Settler Anxiety at the Outposts of Empire: Colonial Relations, Humanitarian Discourses, and the Imperial Press

  • Michael Belgrave

Abstract

While New Zealand historians have sometimes been influenced by the new imperial history, this increasing body of work focusing on empire in its international and comparative dimensions has remained on the periphery of the country’s historical imagination. This is even true in the study of nineteenth-century colonialism. Despite the central role of humanitarianism in New Zealand history, many historians have been more concerned with exploring Māori history in increasingly local settings than considering the broader pattern of imperial relationships. Tony Ballantyne’s work is a leading exception, and a number of legal historians have explored issues of Aboriginal title, while sharing a limited subset of the concerns explored by the new imperial history.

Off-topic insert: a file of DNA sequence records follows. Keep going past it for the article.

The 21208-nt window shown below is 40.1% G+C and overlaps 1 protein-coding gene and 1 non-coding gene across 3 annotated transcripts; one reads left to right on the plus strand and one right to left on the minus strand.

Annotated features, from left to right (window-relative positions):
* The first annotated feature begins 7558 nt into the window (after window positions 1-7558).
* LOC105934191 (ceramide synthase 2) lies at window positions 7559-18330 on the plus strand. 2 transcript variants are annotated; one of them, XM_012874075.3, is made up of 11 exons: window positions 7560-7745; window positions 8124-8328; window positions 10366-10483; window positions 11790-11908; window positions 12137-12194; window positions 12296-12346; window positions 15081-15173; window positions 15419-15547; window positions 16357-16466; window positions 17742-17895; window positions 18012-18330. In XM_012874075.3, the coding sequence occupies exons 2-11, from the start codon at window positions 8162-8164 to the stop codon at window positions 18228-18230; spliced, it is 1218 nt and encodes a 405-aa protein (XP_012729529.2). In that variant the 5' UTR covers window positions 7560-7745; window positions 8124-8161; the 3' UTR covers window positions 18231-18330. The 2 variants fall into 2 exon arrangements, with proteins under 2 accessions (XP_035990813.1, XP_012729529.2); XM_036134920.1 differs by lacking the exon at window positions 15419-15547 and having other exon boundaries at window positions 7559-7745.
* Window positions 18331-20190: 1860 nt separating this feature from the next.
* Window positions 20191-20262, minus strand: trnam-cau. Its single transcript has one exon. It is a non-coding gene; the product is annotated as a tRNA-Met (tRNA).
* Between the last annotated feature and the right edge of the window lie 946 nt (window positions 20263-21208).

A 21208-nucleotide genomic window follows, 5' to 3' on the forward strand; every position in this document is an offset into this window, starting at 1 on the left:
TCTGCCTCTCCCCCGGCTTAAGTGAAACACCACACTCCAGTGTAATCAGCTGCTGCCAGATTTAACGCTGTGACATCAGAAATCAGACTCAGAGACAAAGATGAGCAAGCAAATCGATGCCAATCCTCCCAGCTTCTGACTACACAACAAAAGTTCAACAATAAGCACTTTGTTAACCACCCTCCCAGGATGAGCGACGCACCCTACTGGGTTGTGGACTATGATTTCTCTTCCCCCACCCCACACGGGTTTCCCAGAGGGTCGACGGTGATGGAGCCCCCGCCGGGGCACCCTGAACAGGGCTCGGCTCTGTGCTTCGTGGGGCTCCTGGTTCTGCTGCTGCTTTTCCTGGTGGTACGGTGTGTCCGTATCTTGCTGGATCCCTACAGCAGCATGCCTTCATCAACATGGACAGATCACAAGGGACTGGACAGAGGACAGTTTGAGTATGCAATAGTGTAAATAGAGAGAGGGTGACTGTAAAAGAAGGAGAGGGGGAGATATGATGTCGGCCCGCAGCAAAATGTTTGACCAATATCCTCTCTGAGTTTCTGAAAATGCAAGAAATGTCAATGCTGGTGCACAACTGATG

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Published
2019-12-18
How to Cite
BELGRAVE, Michael. Settler Anxiety at the Outposts of Empire: Colonial Relations, Humanitarian Discourses, and the Imperial Press. The Journal of New Zealand Studies, [S.l.], n. NS29, dec. 2019. ISSN 2324-3740. Available at: <https://ojs.victoria.ac.nz/jnzs/article/view/6276>. Date accessed: 24 jan. 2020. doi: https://doi.org/10.26686/jnzs.v0iNS29.6276.